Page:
• I wanted grunt-context to work, but its author says it's defunct. In time-honored weekend project manner, I decided I'd rather write my own with a different features than understand how to fix it.
  • grunt-reconfigure handles the "global configuration" case. I didn't discover that plugin until after I had written this one, and had decided I liked the contextual properties and local configuration by then.

Getting Started

This plugin requires Grunt ~0.4.x

If you haven't used Grunt before, be sure to check out the Getting Started guide, as it explains how to create a Gruntfile as well as install and use Grunt plugins. Once you're familiar with that process, you may install this plugin with this command:

npm install grunt-contextualize --save-dev

Once the plugin has been installed, it may be enabled inside your Gruntfile with this line of JavaScript:

grunt.loadNpmTasks('grunt-contextualize');

The "contextualize" task

Overview

In your project's Gruntfile, do one or more of the following.

With any of these configurations:

  • The contextualize:context1 task will replace the value of somePlugin.options.anOption by 1; and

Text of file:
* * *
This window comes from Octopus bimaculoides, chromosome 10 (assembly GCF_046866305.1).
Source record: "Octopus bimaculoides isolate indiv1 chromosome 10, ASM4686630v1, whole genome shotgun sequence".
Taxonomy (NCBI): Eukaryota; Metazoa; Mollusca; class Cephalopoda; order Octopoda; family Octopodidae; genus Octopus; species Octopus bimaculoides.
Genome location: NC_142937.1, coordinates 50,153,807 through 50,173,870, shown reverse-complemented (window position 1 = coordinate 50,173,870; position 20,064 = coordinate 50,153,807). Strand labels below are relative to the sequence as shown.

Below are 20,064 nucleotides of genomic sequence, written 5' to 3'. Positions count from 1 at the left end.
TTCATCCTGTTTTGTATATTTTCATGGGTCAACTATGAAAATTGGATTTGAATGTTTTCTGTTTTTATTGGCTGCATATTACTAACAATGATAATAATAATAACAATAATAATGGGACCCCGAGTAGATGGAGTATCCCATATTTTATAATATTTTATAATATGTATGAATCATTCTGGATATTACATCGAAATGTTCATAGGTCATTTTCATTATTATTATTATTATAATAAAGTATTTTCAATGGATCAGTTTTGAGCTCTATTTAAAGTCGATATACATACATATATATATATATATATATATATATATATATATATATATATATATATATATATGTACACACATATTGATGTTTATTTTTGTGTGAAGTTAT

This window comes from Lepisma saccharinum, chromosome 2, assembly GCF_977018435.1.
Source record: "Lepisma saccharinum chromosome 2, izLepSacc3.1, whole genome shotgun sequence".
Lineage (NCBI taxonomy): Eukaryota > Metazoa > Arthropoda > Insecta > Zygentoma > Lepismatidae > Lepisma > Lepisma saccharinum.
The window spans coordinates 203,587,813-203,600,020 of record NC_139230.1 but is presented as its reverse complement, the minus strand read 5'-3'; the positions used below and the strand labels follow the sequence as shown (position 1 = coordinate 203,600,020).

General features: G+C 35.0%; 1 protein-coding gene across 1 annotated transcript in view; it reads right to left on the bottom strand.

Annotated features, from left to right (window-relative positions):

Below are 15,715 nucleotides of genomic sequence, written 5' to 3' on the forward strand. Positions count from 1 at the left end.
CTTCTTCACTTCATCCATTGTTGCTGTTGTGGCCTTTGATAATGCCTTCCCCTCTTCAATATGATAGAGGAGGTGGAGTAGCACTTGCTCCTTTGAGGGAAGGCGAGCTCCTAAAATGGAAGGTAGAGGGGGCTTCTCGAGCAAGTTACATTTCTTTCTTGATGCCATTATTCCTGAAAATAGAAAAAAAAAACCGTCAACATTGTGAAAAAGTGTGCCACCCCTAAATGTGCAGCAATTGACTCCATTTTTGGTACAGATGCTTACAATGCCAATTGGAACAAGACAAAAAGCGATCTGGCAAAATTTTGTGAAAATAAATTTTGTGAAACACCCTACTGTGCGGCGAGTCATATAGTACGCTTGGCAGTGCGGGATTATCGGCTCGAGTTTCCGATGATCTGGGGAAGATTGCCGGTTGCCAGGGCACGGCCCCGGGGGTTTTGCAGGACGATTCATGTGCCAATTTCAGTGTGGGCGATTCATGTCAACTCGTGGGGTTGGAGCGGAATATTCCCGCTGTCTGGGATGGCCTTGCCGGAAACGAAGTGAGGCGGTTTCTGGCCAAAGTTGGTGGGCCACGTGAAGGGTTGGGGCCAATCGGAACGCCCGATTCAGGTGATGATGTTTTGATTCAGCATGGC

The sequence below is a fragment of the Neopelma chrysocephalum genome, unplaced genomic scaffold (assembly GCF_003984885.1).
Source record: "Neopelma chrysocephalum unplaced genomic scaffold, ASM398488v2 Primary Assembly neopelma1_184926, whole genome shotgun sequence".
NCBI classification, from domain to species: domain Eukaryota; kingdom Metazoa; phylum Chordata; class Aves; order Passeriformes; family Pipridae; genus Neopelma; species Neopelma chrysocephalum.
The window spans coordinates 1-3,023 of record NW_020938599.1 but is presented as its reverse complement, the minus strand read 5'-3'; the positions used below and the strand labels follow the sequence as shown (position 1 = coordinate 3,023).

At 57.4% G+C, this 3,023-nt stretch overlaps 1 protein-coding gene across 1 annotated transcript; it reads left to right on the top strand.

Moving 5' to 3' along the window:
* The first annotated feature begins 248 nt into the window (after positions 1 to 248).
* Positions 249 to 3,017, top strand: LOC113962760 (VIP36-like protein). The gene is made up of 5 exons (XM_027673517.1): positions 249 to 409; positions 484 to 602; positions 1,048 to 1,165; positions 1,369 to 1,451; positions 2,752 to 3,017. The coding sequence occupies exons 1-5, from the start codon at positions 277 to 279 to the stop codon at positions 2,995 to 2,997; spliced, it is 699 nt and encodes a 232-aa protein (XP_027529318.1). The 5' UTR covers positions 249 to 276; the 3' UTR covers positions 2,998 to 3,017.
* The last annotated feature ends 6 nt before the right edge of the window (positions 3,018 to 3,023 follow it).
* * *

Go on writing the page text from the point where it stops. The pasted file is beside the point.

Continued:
• the contextualize:context2 task will replace the value of somePlugin.options.anOption by 2.

Contextual Properties

Sprinkle properties named "#{propertyName}$#{context}" into your grunt configuration.

grunt.initConfig({
  somePlugin: {
    options: {
      anOption: 0
      anOption$context1: 1
      anOption$context2: 2
    },
})

Local configuration

Add properties named e.g. '_context1' ('_' plus a context name) alongside the configuration options for other plugins.

This context property can be inside the object that contains the properties it replaces:

grunt.initConfig({
  somePlugin: {
    options: {
      anOption: 0
      _context1: {
        anOption: 1
      },
      _context2: {
        anOption: 2
      }
    }
  }
})

Or it can be inside a parent of this object:

grunt.initConfig({
  somePlugin: {
    options: {
      anOption: 0
    },
    _context1: {
      options: {
        anOption: 1
      }
    },
    _context2: {
      options: {
        anOption: 2
      }
    }
  }
})

Global Configuration